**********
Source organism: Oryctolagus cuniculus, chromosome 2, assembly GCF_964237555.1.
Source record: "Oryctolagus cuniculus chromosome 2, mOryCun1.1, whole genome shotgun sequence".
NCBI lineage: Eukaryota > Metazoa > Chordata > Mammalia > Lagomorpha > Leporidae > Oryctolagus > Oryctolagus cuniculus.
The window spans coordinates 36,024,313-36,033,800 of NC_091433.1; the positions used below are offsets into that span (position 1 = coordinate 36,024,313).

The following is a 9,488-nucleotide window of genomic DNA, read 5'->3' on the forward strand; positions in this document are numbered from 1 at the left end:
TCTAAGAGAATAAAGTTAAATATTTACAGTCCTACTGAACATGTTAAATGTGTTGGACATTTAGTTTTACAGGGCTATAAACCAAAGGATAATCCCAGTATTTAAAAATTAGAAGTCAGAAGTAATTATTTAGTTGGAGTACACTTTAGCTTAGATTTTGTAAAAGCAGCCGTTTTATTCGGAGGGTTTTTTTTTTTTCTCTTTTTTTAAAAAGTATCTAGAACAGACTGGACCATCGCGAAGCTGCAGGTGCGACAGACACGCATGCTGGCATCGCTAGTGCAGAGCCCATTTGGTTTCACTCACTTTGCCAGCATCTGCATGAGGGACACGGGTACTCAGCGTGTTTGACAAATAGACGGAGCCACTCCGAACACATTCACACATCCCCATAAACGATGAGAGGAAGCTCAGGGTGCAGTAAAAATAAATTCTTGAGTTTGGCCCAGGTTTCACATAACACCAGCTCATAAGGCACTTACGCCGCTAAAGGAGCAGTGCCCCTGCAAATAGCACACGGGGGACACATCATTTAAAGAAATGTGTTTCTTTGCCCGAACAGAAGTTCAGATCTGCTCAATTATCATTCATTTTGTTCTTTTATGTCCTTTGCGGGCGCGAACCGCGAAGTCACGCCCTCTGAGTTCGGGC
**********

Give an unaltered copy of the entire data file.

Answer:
Source organism: Oryctolagus cuniculus, chromosome 2, assembly GCF_964237555.1.
Source record: "Oryctolagus cuniculus chromosome 2, mOryCun1.1, whole genome shotgun sequence".
NCBI lineage: Eukaryota > Metazoa > Chordata > Mammalia > Lagomorpha > Leporidae > Oryctolagus > Oryctolagus cuniculus.
The window spans coordinates 36,024,313-36,033,800 of NC_091433.1; the positions used below are offsets into that span (position 1 = coordinate 36,024,313).

The following is a 9,488-nucleotide window of genomic DNA, read 5'->3' on the forward strand; positions in this document are numbered from 1 at the left end:
TCTAAGAGAATAAAGTTAAATATTTACAGTCCTACTGAACATGTTAAATGTGTTGGACATTTAGTTTTACAGGGCTATAAACCAAAGGATAATCCCAGTATTTAAAAATTAGAAGTCAGAAGTAATTATTTAGTTGGAGTACACTTTAGCTTAGATTTTGTAAAAGCAGCCGTTTTATTCGGAGGGTTTTTTTTTTTTCTCTTTTTTTAAAAAGTATCTAGAACAGACTGGACCATCGCGAAGCTGCAGGTGCGACAGACACGCATGCTGGCATCGCTAGTGCAGAGCCCATTTGGTTTCACTCACTTTGCCAGCATCTGCATGAGGGACACGGGTACTCAGCGTGTTTGACAAATAGACGGAGCCACTCCGAACACATTCACACATCCCCATAAACGATGAGAGGAAGCTCAGGGTGCAGTAAAAATAAATTCTTGAGTTTGGCCCAGGTTTCACATAACACCAGCTCATAAGGCACTTACGCCGCTAAAGGAGCAGTGCCCCTGCAAATAGCACACGGGGGACACATCATTTAAAGAAATGTGTTTCTTTGCCCGAACAGAAGTTCAGATCTGCTCAATTATCATTCATTTTGTTCTTTTATGTCCTTTGCGGGCGCGAACCGCGAAGTCACGCCCTCTGAGTTCGGGC